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A Library Within This Book
on June 14, 2006
One of my most-used books; I'm buying this copy for a wedding. Two negatives -- The cost is high, and even as I wish for more color photographs, I ponder how much the price would rise with them. Also, as a new gardener, I struggled with five-syllable foreign terms and phrases. But he compensates well. After "an inoculant called rhizobium that colonizes the roots of leguminous plants", he says, "Pull up some bean plants. If you can see small pinkish white nodules on the roots" then it's okay. (p. 125)
The range of material is wide yet thorough. Can I grow peaches where I live? He compares 10 varieties, with limitations and virtues. He suggests alternate reading for each subject, and offers a capsule review (e.g., "A good one to browse in the library; only serious tree crops enthusiasts need own it." p. 219). The appendix seems all-encompassing to me, with an expansive index, recommended magazines and supportive organizations, mail order suppliers, & real recipes like "Chayote Parmigiana", with text on everything you'd EVER want to know about growing chayote for the dish, including Effort. (p. 300, 301)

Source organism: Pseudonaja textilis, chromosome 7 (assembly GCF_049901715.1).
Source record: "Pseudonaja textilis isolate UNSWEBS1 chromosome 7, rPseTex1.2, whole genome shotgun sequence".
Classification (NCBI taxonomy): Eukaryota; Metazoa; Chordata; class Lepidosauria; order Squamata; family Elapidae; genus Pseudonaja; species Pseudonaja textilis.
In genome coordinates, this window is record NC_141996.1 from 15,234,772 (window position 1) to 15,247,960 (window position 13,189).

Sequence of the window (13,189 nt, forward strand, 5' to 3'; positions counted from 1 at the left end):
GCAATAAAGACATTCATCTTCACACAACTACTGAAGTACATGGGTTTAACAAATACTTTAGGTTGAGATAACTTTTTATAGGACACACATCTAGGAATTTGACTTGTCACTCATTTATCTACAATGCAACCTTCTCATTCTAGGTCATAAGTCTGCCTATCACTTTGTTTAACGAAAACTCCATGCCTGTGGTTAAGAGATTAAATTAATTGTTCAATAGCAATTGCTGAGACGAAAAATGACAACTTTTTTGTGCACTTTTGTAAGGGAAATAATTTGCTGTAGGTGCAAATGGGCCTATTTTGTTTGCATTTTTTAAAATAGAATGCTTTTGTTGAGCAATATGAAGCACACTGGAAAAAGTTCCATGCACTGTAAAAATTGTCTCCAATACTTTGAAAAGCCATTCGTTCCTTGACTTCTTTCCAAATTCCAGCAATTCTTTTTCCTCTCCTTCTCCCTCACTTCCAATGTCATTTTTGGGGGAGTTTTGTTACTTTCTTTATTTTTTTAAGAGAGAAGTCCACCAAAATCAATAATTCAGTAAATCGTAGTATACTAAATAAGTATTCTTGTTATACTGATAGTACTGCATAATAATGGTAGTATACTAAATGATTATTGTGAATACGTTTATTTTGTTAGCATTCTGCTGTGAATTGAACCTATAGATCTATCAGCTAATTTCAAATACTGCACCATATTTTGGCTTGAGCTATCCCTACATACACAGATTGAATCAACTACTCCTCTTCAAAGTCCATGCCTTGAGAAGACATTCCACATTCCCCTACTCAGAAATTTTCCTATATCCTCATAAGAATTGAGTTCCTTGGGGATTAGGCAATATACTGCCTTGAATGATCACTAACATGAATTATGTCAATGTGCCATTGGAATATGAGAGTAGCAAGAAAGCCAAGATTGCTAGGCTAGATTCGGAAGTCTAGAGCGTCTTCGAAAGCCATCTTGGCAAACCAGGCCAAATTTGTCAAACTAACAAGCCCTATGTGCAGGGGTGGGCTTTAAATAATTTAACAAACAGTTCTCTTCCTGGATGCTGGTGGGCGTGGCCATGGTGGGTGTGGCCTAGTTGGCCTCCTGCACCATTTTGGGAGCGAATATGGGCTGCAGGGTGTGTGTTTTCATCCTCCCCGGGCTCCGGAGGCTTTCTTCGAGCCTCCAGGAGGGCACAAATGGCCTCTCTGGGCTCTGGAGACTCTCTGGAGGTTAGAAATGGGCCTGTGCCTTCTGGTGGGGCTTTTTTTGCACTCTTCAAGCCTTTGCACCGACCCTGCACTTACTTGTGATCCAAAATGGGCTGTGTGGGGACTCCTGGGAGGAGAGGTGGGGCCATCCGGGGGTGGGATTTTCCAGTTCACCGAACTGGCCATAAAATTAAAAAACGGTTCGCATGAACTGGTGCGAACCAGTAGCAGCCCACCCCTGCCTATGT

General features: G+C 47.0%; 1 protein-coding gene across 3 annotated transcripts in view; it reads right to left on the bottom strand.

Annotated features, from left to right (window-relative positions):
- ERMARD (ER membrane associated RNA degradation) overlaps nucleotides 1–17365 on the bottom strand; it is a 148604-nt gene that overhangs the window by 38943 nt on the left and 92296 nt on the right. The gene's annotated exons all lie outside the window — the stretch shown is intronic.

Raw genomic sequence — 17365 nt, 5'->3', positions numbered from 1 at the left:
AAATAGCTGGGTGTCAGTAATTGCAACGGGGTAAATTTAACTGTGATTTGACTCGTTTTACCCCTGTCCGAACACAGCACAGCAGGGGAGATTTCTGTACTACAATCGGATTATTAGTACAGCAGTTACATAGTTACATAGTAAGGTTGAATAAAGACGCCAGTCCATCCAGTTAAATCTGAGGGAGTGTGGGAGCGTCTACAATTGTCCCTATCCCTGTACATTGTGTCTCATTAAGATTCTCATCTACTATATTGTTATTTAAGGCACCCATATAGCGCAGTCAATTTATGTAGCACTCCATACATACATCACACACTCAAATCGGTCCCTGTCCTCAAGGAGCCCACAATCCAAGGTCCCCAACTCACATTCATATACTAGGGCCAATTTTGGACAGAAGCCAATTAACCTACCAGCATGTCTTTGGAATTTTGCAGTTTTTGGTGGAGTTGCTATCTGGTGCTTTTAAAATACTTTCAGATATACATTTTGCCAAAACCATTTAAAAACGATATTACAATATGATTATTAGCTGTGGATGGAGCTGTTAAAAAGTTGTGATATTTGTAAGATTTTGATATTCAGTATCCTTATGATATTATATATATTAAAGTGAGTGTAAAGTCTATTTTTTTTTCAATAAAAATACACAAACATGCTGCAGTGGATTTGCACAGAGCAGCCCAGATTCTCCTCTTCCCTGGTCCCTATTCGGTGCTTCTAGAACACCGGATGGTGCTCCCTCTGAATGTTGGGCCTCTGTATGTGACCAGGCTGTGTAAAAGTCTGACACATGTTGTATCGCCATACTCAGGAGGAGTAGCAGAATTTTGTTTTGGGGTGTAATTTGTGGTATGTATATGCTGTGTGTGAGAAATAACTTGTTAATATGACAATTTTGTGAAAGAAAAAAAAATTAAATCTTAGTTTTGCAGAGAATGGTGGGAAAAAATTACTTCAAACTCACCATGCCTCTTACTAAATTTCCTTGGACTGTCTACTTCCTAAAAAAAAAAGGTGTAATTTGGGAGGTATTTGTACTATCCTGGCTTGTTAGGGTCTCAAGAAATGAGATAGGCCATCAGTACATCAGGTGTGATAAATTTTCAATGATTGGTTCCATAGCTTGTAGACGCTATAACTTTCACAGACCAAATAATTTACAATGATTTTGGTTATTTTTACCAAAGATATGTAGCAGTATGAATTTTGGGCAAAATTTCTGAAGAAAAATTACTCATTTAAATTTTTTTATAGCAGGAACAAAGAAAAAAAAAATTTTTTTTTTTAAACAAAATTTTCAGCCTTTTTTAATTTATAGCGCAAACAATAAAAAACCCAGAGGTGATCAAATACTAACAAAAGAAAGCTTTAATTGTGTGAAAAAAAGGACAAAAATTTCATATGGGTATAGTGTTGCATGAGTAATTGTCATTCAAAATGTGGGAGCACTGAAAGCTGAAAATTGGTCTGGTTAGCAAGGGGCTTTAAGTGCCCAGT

Rosalind Creasy broke ground (ha!) promoting edibles in the landscape, and Kourik credits her. Her book has not been updated, however; this book remains timely.